I finally had a day off yesterday. The next issue of DUTCH is pretty much on its way to print, my next column for En Route only needs some polishing, and I have rounded off a few interesting translating assignments. So what did I do during my ‘breather’? I started with a long run. It was fabulous weather, so I really went for it. It felt like I was flying! Unfortunately, I think I need to cut down on my sessions a bit because later that evening my knee was killing me. I honestly don’t know how I slept. Major bummer. It’s better today but still not 100%. Good reason to schedule an appointment with the physiotherapist, which is what I did this morning.
Before the knee pain hit. however, I had a chance to give the house a good scrub. The French doors were filthy! As I was scrubbing them I wondered why I had gone running — it was one heck of a workout! But all my efforts were well worth it. By the end of the day, the house was tidy again, the floors were clean, I had done several laundries… and I even managed to squeeze in baking a cake! One with booze!
For those of you who aren’t Dutch or don’t live in the Netherlands, the cake has brandy-soaked apricots, known as ‘boerenmeisjes’, which translates to ‘farmer girls’ . It is a popular treat in the north of the country and usually enjoyed in a small glass on special occasions. It i also used to top pancakes or ice cream. For added color, I added in some fresh raspberries. The cake has a lovely tender crumb and is perfect with tea in the garden on a sunny day… or scarfed on the couch with one’s feet up after a long day playing Cinderella! Enjoy!
Cake with ‘Boerenmeisjes’ & Raspberries
- 100g soft butter
- 130g raw cane sugar, plus 2 tbsps for sprinkling
- 2 eggs
- 150g boerenmeisjes (brandy-soaked apricots), chopped, plus 2 tbsps brandy
- 150g Greek yogurt
- 1 tsp baking powder
- 220g all-purpose flour
- 125g fresh raspberries
Butter and flour a round 20cm springform tin and preheat the oven to 180C. Cream the butter and sugar with a standing or hand-held mixer until pale and creamy. Add in the brandy from the boerenmeisjes and the eggs one by one while continuing to beat. Fold in the yogurt using a wooden spoon. In a bowl, combine the baking powder with the flour. Fold the dry ingredients into the wet. Fold in the boerenmeisjes and raspberries and pour the batter into the tin. Sprinkle with the 2 tbsps sugar. Pop into the oven and bake for approximately 40-45 minutes or until a skewer inserted in the center comes out clean. Allow to cool before cutting.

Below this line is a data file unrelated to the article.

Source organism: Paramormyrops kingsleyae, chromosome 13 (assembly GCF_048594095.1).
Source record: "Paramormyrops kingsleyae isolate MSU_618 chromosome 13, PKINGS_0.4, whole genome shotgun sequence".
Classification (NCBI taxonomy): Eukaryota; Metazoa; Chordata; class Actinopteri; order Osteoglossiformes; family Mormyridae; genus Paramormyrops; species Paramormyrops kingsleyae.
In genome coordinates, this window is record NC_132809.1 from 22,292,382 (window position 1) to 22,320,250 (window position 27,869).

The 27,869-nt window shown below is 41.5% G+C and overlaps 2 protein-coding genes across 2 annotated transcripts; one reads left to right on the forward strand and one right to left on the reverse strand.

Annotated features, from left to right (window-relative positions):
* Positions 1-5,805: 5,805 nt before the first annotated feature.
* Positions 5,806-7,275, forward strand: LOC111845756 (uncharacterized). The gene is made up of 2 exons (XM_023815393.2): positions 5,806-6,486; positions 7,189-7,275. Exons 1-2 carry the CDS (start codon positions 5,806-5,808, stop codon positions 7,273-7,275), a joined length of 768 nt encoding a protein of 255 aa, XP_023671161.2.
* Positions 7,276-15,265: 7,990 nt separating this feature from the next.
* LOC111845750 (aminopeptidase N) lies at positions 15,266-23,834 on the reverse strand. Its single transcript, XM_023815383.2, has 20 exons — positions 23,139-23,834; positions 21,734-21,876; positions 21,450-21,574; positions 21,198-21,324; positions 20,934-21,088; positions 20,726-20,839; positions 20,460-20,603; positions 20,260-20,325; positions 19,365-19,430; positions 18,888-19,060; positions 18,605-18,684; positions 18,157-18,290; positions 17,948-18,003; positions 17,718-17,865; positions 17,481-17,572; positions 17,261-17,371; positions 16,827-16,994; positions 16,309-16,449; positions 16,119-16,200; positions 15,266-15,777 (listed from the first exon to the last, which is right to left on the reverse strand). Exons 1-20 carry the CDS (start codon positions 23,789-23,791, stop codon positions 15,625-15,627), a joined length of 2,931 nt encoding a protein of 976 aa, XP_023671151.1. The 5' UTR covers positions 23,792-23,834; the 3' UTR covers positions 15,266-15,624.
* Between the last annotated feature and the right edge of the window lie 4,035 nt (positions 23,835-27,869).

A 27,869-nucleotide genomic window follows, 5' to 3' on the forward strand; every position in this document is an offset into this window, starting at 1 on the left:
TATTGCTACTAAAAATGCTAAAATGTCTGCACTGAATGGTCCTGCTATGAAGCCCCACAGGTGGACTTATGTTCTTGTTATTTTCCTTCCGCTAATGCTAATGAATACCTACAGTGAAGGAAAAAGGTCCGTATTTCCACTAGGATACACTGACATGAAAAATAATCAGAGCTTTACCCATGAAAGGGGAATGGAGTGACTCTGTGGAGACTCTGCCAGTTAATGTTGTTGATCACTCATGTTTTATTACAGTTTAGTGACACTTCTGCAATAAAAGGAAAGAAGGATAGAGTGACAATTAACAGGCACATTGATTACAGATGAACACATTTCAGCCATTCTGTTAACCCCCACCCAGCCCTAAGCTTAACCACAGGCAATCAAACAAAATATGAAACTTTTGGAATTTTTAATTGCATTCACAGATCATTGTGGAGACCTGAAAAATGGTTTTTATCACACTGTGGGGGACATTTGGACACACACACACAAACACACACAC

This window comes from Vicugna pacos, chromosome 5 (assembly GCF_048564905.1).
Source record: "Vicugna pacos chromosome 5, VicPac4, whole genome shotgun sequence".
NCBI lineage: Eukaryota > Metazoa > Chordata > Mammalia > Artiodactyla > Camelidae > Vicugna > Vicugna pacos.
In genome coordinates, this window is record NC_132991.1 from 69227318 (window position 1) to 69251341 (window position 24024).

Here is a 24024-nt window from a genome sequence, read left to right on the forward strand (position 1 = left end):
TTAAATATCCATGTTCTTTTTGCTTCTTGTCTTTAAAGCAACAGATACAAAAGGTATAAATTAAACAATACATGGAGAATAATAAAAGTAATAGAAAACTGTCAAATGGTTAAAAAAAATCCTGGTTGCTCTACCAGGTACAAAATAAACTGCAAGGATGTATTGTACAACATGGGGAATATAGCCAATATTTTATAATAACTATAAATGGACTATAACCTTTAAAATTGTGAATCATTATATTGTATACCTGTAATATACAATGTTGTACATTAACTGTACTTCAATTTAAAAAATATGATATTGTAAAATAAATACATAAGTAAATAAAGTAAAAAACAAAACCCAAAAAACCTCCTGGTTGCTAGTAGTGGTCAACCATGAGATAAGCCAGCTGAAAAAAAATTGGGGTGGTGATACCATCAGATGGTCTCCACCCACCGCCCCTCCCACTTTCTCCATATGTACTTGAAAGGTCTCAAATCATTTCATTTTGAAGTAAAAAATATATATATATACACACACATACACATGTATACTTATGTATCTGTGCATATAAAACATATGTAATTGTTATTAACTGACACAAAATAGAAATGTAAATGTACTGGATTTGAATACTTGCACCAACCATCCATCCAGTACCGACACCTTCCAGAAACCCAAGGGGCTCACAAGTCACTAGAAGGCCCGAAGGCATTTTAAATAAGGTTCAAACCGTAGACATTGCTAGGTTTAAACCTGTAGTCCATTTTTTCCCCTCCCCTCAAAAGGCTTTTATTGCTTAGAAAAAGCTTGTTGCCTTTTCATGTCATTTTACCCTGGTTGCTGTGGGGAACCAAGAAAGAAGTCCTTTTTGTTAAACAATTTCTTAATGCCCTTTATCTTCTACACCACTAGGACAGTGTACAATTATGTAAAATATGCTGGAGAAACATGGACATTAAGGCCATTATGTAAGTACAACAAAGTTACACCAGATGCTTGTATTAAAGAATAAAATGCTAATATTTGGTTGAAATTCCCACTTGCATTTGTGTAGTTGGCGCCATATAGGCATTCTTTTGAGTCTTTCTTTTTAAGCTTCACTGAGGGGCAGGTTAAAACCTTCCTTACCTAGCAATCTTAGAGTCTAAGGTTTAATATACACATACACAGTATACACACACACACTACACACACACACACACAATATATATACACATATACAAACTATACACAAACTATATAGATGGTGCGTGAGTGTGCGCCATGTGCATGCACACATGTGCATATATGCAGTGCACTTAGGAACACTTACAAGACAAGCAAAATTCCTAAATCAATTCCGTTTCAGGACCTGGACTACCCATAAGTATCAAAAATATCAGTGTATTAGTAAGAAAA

In France, the gâteau au yaourt is a true classic and part of the repertoire of all home cooks. There’s a wonderful simplicity about this cake. Even children and the most novice of cooks can make it with excellent results. All of the main ingredients are weighed with a pot of yogurt, hence the name. But the charm of this beautiful yogurt cake is in its tender crumb and versatility. You can flavor it with citrus zest, stir in some fruit or serve it with Nutella or jam. A Twitter friend, Jeremie, suggested stirring in blackberries, assuring me it would be a “taste of heaven”.
Though the cake is suitable for almost all occasions, I like to serve it with tea, on pretty plates with a dollop of crème fraîche, fresh strawberries and perhaps a few shavings of dark chocolate.
By the way, you can replace the yogurt with sour cream, Greek yogurt or even crème fraîche. All would work beautifully in this cake.
Happy weekend and enjoy!
Note: Check the 20 minutes into the baking time to make sure the cake is not getting to brown. Should that be the case, cover with aluminum foil.
Gâteau au Yaourt
- 1 pot of yogurt (125 g)
- 2 pots of all-purpose flour
- 2 pots of sugar
- 2 tsps baking powder
- 3 eggs
- ¾ pot sunflower oil
- 1 ½ tsp vanilla extract
- zest of 1 organic lemon
Preheat oven to 190° C. Lightly grease a 20 cm springform tin, and dust the sides with flour. In a large bowl whisk all of the ingredients until thoroughly mixed and the batter is smooth and satiny. Pour the batter into the prepared tin and bake for 40-45 minutes or until a toothpick inserted in the center comes out clean. Let the cake cool on a rack before unmolding.